Music and Wellbeing

Thursday, 28 Jul 2022

A wonderful article written by Donna Lu from The Guardian (24 March) is certainly one to share. As most parents would be aware, we value music highly in the College and for good reasons. However, what we do not always appreciate, is how good music is for our wellbeing. 

Music improves wellbeing and quality of life, research suggests. A review of 26 studies finds benefits of music on mental health are similar to those of exercise and weight loss. Music lovers may have always known it but now scientists have confirmed empirically that music is good for our mental health. 

“Music,” wrote the late neurologist Oliver Sacks, “has a unique power to express inner states or feelings. Music can pierce the heart directly; it needs no mediation.”

A new analysis has empirically confirmed something that rings true for many music lovers – that singing, playing or listening to music can improve wellbeing and quality of life. A review of 26 studies conducted across several countries including Australia, the UK and the US has found that music may provide a clinically significant boost to mental health.

Seven of the studies involved music therapy, 10 looked at the effect of listening to music, eight examined singing and one studied the effect of gospel music. The analysis, published in the Journal of the American Medical Association Network Open, confirmed “music interventions are linked to meaningful improvements in wellbeing”, as measured quantitatively via standardised quality-of-life survey data.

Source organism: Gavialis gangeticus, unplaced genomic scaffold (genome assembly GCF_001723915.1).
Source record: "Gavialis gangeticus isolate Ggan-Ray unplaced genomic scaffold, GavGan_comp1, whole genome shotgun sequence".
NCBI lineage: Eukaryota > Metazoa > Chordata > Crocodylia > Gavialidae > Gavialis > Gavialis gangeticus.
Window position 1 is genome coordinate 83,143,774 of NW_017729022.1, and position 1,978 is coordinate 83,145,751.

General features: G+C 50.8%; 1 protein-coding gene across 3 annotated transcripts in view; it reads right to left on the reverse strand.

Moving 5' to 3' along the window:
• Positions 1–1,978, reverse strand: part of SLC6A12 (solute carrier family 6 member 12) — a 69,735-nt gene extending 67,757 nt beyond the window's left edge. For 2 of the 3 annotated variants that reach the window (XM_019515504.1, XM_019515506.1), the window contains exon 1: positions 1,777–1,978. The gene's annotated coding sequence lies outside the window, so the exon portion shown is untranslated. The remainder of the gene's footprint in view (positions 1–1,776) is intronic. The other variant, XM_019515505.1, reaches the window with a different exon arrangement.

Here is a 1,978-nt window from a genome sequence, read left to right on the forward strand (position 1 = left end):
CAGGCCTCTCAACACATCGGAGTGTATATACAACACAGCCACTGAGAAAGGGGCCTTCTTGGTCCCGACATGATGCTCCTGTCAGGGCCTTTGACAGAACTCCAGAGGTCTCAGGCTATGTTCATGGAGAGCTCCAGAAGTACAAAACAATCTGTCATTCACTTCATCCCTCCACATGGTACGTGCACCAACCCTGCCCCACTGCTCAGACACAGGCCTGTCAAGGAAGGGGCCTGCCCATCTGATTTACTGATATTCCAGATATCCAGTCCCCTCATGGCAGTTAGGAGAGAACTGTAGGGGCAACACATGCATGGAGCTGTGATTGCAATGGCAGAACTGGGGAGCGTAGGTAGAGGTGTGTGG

The effects were similar whether participants sang, played or listened to music. The authors of the meta-analysis suggest that the benefit of music to mental quality of life was close in effect to improvements in mental health due to exercise and weight loss.

“Future research is needed to clarify optimal music interventions and doses for use in specific clinical and public health scenarios,” the authors said, emphasising that there was “substantial individual variation in responses to music interventions” across the studies analysed.

“Many of us know from personal experience how profound a music intervention can be at times that include surgery, ill-health or mental health episodes,” said Kim Cunio, an associate professor and convener of musicology at the Australian National University, who was not involved in the research.

“This study makes the connection between our personal experiences and a growing body of data of peer-reviewed research that makes the case for music as a frontline intervention in our health system. All of us are experts in music because we’ve spent thousands of hours listening to music, codifying it in our brain and responding to it. Is it any wonder that when we listen to music, something remarkable happens?

“When I’m feeling that things are a little bit hard, I turn to music like we all do. Sometimes that music is a deliberate echo of how I’m feeling … sombre and sad. But sometimes I need music of a completely different feeling that can snap me out of that space.

“This is the true wonder of music – that there is no rule as to what is best to listen to. We have to follow the heart.”

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